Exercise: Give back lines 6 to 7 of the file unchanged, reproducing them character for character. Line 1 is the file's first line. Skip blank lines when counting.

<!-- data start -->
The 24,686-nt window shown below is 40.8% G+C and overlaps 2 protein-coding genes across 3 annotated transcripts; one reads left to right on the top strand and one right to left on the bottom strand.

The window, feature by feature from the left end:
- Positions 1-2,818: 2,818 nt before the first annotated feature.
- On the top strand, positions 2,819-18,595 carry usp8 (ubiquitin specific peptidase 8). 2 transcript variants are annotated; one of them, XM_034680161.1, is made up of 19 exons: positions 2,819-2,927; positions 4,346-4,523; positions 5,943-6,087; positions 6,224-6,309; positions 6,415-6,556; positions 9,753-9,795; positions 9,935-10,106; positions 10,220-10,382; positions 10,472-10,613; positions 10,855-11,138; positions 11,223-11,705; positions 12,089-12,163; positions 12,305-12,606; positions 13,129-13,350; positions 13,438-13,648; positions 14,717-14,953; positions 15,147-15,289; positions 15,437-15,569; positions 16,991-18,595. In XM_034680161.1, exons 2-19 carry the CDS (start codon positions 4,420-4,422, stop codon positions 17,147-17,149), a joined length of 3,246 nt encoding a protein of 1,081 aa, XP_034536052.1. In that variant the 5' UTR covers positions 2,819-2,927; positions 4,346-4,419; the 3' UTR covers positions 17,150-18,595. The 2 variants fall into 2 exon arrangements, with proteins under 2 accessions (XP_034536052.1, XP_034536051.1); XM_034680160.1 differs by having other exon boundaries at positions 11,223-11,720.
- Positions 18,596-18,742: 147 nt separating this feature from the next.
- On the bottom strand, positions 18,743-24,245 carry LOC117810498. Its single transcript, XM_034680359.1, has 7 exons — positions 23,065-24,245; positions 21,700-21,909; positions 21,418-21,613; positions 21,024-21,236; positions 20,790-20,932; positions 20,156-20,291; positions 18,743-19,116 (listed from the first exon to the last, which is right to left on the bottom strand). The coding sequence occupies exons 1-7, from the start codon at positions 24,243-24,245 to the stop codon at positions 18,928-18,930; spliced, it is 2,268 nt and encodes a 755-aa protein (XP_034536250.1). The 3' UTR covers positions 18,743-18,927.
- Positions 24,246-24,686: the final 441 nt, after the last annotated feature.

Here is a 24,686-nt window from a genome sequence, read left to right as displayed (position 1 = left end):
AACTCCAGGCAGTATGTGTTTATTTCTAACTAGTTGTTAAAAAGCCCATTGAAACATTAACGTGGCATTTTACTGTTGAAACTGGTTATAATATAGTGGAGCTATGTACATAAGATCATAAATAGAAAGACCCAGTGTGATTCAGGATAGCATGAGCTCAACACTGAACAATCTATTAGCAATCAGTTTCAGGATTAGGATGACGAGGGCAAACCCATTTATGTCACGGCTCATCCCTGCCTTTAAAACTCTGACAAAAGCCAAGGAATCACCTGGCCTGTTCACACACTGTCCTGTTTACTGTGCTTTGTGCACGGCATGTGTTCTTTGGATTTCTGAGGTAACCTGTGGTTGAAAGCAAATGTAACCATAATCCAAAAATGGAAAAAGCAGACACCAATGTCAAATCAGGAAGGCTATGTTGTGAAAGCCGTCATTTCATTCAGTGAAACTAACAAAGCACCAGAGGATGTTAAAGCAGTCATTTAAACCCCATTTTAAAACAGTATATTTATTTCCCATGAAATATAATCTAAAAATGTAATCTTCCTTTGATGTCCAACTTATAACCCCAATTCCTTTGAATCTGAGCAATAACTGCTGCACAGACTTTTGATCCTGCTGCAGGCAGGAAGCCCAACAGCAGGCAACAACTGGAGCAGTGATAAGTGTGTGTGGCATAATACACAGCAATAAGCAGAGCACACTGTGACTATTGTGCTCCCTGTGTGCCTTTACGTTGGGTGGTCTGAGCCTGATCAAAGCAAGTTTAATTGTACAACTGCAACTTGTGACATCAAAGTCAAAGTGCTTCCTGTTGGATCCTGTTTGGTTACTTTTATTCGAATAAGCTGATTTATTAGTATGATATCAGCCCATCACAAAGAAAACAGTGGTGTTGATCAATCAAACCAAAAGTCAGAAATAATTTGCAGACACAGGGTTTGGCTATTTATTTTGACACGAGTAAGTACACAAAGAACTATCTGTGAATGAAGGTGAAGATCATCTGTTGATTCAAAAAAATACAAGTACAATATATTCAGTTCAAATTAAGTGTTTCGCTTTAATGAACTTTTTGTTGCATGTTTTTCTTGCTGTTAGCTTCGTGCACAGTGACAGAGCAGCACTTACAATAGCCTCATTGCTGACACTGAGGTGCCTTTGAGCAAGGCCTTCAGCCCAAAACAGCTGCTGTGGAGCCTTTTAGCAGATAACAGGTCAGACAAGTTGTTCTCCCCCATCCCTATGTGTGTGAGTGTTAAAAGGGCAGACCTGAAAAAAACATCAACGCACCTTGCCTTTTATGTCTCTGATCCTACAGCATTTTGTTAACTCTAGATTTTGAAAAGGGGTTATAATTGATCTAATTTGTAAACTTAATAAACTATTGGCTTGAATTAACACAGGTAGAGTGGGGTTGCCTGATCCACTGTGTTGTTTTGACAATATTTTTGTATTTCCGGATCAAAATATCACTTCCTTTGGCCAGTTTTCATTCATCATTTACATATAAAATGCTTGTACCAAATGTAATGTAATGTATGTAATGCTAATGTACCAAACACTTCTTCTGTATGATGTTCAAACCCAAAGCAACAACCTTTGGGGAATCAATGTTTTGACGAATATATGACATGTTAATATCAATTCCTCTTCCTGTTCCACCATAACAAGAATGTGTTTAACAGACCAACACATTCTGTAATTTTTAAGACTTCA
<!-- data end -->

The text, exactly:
- On the bottom strand, positions 18,743-24,245 carry LOC117810498. Its single transcript, XM_034680359.1, has 7 exons — positions 23,065-24,245; positions 21,700-21,909; positions 21,418-21,613; positions 21,024-21,236; positions 20,790-20,932; positions 20,156-20,291; positions 18,743-19,116 (listed from the first exon to the last, which is right to left on the bottom strand). The coding sequence occupies exons 1-7, from the start codon at positions 24,243-24,245 to the stop codon at positions 18,928-18,930; spliced, it is 2,268 nt and encodes a 755-aa protein (XP_034536250.1). The 3' UTR covers positions 18,743-18,927.
- Positions 24,246-24,686: the final 441 nt, after the last annotated feature.